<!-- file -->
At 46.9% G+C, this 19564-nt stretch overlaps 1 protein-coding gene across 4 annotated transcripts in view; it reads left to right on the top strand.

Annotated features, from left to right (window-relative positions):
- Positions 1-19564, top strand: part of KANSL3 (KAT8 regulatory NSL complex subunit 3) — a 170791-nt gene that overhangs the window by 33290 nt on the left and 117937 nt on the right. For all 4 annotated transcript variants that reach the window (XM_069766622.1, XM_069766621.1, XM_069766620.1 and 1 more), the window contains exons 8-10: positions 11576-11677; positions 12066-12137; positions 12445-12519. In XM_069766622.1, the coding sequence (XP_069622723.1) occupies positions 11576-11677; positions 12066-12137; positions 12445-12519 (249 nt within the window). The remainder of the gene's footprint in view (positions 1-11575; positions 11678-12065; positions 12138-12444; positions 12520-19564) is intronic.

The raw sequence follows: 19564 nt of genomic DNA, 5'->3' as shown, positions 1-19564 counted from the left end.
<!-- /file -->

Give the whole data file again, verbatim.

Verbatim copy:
At 46.9% G+C, this 19564-nt stretch overlaps 1 protein-coding gene across 4 annotated transcripts in view; it reads left to right on the top strand.

Annotated features, from left to right (window-relative positions):
- Positions 1-19564, top strand: part of KANSL3 (KAT8 regulatory NSL complex subunit 3) — a 170791-nt gene that overhangs the window by 33290 nt on the left and 117937 nt on the right. For all 4 annotated transcript variants that reach the window (XM_069766622.1, XM_069766621.1, XM_069766620.1 and 1 more), the window contains exons 8-10: positions 11576-11677; positions 12066-12137; positions 12445-12519. In XM_069766622.1, the coding sequence (XP_069622723.1) occupies positions 11576-11677; positions 12066-12137; positions 12445-12519 (249 nt within the window). The remainder of the gene's footprint in view (positions 1-11575; positions 11678-12065; positions 12138-12444; positions 12520-19564) is intronic.

The raw sequence follows: 19564 nt of genomic DNA, 5'->3' as shown, positions 1-19564 counted from the left end.